NGOs Mixed on First Conflict Minerals Reports

Stay current on changes and developments in corporate law with a wide variety of resources and tools.

By Yin Wilczek  

June 3 — Nongovernmental organizations are issuing a mixed verdict on companies' inaugural conflict minerals disclosures, finding that while some submitted strong filings, other issuers' submissions were deficient.

In a June 2 release, Global Witness said a majority of the more than 620 corporate filings it reviewed fell short of the mark. “The lack of information in most of the submissions we have seen suggests companies have not taken the necessary steps to find out what is really going on along their supply chains—so we can't tell if they are sourcing responsibly or not,” Global Witness campaigner Sophia Pickles said in the release.

However, Sasha Lezhnev, a senior policy analyst at the Enough Project, painted a slightly rosier picture. “Frankly, we expected some companies or many companies to say almost nothing,” he told Bloomberg BNA June 2. “And that's not what we're seeing—we're actually seeing a lot of data.”

SEC spokesman John Nester declined to say when the Division of Corporation Finance will review the filings, and when issuers may expect comments from the staff.

U.S. public companies and foreign private issuers are required by 1934 Securities Exchange Act Rule 13p-1 to disclose on Form SD their use of so-called “conflict minerals”—gold, tantalum, tin and tungsten from the Democratic Republic of Congo and adjacent countries—if those minerals are “necessary” to a product made by the companies. The requirements were mandated by Section 1502 of the Dodd-Frank Wall Street Reform and Consumer Protection Act.

By the June 2 deadline, around 6,000 issuers were expected to file their first-ever disclosures on the matter, covering the reporting period of Jan. 1 to Dec. 31, 2013.

Filings Vary

Meanwhile, Lezhnev told Bloomberg BNA that he is seeing a “wide stratification” in the filings. He said he was “pleased” by some reports, including those from Intel Corp. and Apple.

“I was actually pleased that Intel reported” the names of its smelters and that Boeing published “the number of its smelters,” Lezhnev added. However, others—including the submission from Ford Motor Co.—were “pretty weak,” he said. “It's obvious that some companies are being dragged into this process kicking and screaming and they're trying to do the bare minimum,” perhaps even less than that required by the “spirit of the law.”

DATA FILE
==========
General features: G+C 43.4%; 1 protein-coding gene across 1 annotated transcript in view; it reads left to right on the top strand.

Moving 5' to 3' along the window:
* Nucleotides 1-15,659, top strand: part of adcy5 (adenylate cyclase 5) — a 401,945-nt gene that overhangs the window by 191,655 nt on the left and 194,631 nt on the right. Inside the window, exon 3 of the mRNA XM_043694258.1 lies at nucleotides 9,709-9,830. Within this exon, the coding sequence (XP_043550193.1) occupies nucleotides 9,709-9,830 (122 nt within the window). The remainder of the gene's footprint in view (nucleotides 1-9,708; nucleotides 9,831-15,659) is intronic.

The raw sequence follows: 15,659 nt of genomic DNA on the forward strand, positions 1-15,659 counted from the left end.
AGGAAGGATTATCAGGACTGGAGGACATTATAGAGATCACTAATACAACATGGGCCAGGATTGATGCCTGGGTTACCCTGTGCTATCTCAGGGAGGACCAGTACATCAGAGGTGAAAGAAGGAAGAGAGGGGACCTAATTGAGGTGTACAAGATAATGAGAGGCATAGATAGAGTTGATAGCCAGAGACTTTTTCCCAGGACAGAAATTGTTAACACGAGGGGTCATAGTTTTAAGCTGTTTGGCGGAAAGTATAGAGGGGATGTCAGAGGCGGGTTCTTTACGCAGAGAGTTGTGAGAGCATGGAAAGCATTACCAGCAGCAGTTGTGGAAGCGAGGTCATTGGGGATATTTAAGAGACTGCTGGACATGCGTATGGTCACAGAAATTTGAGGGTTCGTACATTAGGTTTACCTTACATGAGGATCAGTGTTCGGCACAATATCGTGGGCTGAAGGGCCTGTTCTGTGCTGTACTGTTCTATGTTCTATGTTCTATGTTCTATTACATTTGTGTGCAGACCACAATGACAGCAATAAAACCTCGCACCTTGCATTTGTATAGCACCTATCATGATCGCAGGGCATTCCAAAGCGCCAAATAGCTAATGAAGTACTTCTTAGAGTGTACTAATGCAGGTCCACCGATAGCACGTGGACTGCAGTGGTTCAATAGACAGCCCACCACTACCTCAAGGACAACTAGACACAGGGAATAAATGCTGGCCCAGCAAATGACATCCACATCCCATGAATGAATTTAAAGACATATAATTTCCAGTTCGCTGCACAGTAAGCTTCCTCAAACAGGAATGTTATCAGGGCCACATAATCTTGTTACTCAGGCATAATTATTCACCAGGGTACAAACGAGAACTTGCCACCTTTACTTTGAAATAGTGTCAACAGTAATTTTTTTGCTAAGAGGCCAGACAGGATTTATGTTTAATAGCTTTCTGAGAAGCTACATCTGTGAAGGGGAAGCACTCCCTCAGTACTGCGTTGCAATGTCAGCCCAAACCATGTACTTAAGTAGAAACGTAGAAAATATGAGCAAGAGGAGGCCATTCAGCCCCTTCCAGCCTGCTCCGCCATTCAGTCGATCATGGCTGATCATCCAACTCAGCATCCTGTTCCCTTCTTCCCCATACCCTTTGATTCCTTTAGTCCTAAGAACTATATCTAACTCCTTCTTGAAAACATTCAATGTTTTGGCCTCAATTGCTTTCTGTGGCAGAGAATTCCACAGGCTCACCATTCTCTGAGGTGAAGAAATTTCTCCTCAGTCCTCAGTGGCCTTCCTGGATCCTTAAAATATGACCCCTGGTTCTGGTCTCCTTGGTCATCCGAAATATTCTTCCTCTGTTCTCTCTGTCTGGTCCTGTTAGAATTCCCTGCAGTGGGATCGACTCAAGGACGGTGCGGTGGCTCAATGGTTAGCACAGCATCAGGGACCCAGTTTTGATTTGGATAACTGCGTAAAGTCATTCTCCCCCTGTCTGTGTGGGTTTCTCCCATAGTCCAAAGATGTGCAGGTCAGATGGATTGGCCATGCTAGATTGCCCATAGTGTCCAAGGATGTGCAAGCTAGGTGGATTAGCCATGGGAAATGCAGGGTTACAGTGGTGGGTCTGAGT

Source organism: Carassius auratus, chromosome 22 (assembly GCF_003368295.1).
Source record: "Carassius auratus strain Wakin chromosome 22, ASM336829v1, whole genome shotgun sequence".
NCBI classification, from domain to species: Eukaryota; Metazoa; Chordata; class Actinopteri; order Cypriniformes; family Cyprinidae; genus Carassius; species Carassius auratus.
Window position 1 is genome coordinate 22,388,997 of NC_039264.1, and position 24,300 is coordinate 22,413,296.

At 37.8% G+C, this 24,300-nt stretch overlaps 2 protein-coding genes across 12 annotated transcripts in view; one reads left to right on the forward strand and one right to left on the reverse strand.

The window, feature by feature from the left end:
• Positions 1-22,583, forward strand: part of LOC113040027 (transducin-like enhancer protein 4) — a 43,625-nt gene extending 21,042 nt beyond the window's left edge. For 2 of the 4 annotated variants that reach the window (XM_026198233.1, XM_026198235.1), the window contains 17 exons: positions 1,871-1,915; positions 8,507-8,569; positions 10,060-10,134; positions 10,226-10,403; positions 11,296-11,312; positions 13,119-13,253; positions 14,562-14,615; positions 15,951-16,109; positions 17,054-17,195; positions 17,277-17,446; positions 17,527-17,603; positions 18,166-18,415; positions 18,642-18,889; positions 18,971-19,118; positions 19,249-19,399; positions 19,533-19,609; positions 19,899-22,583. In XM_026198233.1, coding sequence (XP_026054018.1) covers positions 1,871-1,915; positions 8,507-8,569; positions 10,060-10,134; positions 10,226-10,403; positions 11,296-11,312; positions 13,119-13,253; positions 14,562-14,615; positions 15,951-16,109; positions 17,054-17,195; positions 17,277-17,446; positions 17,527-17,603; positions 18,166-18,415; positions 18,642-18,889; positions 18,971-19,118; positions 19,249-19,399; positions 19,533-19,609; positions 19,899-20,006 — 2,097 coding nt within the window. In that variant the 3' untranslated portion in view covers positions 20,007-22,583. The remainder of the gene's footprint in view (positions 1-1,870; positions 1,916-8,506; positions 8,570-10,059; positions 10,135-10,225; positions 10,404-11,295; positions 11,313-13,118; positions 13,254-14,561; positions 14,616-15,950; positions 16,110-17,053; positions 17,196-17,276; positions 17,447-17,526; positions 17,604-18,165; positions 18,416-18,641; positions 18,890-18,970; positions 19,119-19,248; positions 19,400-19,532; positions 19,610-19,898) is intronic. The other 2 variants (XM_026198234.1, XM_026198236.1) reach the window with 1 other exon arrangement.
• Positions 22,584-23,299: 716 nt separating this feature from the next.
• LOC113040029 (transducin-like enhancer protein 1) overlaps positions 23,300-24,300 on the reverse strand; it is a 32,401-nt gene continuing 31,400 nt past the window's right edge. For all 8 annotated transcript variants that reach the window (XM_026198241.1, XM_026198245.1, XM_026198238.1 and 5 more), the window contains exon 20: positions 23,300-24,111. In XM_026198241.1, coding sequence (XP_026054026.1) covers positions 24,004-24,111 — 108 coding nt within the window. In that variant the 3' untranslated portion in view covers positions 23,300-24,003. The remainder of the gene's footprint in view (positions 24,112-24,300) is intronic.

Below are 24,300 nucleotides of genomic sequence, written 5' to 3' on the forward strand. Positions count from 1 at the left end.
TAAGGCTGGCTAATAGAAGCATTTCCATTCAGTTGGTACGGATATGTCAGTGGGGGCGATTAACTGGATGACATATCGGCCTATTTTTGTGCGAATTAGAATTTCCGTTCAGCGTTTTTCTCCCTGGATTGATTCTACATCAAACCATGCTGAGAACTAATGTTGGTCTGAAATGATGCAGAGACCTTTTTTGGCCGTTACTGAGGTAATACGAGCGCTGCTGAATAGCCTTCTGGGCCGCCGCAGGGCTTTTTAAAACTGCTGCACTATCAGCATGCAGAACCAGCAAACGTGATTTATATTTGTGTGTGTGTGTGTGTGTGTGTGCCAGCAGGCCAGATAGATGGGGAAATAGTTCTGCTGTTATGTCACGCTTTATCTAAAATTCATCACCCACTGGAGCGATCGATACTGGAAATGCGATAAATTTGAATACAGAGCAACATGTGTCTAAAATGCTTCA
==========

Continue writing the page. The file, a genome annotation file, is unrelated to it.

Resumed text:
In a statement e-mailed to Bloomberg BNA, Ford said it is “fully compliant” with the SEC's rule and has taken steps to ensure its minerals are sourced responsibly.

Impact of Requirements

In the meantime, the parameters of the SEC's requirements remain murky. In an April 14 decision, the U.S. Court of Appeals for the District of Columbia Circuit found parts of the commission rule unconstitutional to the extent they require issuers to report to the agency and to state on their website that any of their products have not been found to be “DRC conflict free”.

In response to the decision, the SEC April 29 issued guidance clarifying that for the June 2 filings, issuers do not have to identify their products as “DRC conflict free,” “not been found to be `DRC conflict free,'” or “DRC conflict undeterminable”.

The commission May 29 petitioned the appellate court to rehear the case, asking the court to hold its petition in abeyance pending the resolution of an unrelated First Amendment lawsuit.

To contact the reporter on this story: Yin Wilczek in Washington at

To contact the editor responsible for this story: Phyllis Diamond at

Ford's conflict minerals report is available at

Request Corporate on Bloomberg Law